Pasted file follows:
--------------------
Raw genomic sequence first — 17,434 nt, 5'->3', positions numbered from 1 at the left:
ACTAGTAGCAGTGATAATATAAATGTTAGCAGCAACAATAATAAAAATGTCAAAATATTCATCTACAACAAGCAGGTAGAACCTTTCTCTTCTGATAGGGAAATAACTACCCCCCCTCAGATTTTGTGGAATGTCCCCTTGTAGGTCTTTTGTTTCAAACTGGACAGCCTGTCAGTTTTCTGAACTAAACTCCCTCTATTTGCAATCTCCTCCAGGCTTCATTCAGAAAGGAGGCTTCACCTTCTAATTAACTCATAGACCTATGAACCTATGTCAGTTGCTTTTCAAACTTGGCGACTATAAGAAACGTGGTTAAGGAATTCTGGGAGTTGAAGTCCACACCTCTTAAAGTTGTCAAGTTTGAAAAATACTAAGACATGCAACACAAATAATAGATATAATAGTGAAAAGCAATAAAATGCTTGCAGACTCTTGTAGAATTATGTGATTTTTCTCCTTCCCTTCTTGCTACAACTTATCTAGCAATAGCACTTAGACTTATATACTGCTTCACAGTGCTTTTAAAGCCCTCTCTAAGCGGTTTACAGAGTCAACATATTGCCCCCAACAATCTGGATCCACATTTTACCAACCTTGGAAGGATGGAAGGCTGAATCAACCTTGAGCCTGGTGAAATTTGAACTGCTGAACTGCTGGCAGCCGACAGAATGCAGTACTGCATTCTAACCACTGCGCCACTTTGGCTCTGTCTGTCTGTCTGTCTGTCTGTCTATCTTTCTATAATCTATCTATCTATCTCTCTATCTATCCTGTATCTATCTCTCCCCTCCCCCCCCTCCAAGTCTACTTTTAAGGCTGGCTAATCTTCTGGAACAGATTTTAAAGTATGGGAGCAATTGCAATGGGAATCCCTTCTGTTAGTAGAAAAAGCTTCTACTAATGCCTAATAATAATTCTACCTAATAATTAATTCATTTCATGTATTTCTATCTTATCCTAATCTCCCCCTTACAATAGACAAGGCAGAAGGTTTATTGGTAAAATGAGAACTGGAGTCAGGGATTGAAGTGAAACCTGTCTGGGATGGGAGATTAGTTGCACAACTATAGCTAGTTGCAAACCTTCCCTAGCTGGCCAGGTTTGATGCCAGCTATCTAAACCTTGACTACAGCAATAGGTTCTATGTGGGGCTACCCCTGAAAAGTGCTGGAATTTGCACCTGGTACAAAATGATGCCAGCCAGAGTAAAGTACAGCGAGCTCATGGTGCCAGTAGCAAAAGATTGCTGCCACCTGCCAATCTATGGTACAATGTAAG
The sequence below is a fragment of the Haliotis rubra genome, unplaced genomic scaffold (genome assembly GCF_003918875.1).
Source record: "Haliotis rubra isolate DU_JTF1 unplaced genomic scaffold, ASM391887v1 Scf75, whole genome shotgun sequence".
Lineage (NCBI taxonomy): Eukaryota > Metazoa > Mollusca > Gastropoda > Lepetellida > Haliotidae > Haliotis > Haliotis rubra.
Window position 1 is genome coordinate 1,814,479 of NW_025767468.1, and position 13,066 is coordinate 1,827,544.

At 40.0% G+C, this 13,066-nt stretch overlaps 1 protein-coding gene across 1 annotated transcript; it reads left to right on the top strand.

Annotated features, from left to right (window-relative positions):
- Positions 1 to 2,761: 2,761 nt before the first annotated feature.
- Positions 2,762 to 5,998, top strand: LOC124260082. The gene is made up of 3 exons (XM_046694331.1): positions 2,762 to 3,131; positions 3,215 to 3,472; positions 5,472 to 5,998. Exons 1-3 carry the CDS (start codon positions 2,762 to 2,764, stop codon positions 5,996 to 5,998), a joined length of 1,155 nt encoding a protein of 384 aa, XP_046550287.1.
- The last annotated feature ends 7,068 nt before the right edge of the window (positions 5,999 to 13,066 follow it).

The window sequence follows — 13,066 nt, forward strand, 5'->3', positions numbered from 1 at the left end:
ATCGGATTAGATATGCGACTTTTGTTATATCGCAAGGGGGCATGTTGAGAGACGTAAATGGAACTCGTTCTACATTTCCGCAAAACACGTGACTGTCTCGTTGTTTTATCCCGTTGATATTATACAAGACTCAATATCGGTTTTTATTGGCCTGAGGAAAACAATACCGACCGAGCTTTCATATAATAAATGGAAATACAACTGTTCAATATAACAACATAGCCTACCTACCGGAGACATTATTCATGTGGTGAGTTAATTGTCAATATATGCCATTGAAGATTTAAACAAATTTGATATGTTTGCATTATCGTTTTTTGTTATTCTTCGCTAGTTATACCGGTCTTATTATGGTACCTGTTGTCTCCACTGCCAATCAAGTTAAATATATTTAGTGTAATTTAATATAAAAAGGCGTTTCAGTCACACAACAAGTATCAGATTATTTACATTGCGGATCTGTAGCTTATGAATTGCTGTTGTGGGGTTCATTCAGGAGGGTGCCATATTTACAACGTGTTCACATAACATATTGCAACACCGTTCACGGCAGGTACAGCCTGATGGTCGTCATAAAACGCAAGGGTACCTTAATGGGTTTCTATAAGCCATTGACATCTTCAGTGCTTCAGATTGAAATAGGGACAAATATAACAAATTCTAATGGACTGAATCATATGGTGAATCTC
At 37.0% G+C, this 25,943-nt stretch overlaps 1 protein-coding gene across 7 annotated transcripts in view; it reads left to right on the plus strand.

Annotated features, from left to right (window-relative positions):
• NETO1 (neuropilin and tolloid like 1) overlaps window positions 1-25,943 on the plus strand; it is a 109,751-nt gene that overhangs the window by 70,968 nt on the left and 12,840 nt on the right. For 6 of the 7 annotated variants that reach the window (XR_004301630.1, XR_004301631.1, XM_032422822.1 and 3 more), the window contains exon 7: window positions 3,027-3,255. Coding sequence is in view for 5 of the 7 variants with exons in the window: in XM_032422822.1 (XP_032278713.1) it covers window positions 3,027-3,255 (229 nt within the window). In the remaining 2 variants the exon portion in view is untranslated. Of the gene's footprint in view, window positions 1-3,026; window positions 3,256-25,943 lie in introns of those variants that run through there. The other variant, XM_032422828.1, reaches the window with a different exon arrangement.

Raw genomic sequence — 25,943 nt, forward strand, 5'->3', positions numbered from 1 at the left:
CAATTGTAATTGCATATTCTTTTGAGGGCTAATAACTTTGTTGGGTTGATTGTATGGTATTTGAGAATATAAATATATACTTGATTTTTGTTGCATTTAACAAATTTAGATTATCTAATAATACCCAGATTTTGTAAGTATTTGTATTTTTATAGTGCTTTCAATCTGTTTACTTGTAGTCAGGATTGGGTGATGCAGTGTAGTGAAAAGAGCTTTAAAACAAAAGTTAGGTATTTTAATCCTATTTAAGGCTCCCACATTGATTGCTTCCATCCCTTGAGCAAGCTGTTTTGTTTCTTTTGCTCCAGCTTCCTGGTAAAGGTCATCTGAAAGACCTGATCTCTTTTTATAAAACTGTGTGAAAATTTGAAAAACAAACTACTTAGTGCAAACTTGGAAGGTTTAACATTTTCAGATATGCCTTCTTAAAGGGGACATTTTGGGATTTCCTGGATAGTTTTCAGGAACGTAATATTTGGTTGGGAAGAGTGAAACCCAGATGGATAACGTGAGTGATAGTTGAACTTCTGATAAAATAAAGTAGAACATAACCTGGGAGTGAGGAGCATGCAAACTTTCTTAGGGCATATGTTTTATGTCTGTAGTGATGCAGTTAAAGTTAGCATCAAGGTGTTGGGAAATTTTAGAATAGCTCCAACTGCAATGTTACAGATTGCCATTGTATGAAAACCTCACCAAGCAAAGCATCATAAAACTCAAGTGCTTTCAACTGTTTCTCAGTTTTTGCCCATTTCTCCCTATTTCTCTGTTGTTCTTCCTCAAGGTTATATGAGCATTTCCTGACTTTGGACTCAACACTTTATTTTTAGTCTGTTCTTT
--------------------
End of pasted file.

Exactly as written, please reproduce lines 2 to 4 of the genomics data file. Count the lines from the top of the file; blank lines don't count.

ACTAGTAGCAGTGATAATATAAATGTTAGCAGCAACAATAATAAAAATGTCAAAATATTCATCTACAACAAGCAGGTAGAACCTTTCTCTTCTGATAGGGAAATAACTACCCCCCCTCAGATTTTGTGGAATGTCCCCTTGTAGGTCTTTTGTTTCAAACTGGACAGCCTGTCAGTTTTCTGAACTAAACTCCCTCTATTTGCAATCTCCTCCAGGCTTCATTCAGAAAGGAGGCTTCACCTTCTAATTAACTCATAGACCTATGAACCTATGTCAGTTGCTTTTCAAACTTGGCGACTATAAGAAACGTGGTTAAGGAATTCTGGGAGTTGAAGTCCACACCTCTTAAAGTTGTCAAGTTTGAAAAATACTAAGACATGCAACACAAATAATAGATATAATAGTGAAAAGCAATAAAATGCTTGCAGACTCTTGTAGAATTATGTGATTTTTCTCCTTCCCTTCTTGCTACAACTTATCTAGCAATAGCACTTAGACTTATATACTGCTTCACAGTGCTTTTAAAGCCCTCTCTAAGCGGTTTACAGAGTCAACATATTGCCCCCAACAATCTGGATCCACATTTTACCAACCTTGGAAGGATGGAAGGCTGAATCAACCTTGAGCCTGGTGAAATTTGAACTGCTGAACTGCTGGCAGCCGACAGAATGCAGTACTGCATTCTAACCACTGCGCCACTTTGGCTCTGTCTGTCTGTCTGTCTGTCTGTCTATCTTTCTATAATCTATCTATCTATCTCTCTATCTATCCTGTATCTATCTCTCCCCTCCCCCCCCTCCAAGTCTACTTTTAAGGCTGGCTAATCTTCTGGAACAGATTTTAAAGTATGGGAGCAATTGCAATGGGAATCCCTTCTGTTAGTAGAAAAAGCTTCTACTAATGCCTAATAATAATTCTACCTAATAATTAATTCATTTCATGTATTTCTATCTTATCCTAATCTCCCCCTTACAATAGACAAGGCAGAAGGTTTATTGGTAAAATGAGAACTGGAGTCAGGGATTGAAGTGAAACCTGTCTGGGATGGGAGATTAGTTGCACAACTATAGCTAGTTGCAAACCTTCCCTAGCTGGCCAGGTTTGATGCCAGCTATCTAAACCTTGACTACAGCAATAGGTTCTATGTGGGGCTACCCCTGAAAAGTGCTGGAATTTGCACCTGGTACAAAATGATGCCAGCCAGAGTAAAGTACAGCGAGCTCATGGTGCCAGTAGCAAAAGATTGCTGCCACCTGCCAATCTATGGTACAATGTAAG
The sequence below is a fragment of the Haliotis rubra genome, unplaced genomic scaffold (genome assembly GCF_003918875.1).
Source record: "Haliotis rubra isolate DU_JTF1 unplaced genomic scaffold, ASM391887v1 Scf75, whole genome shotgun sequence".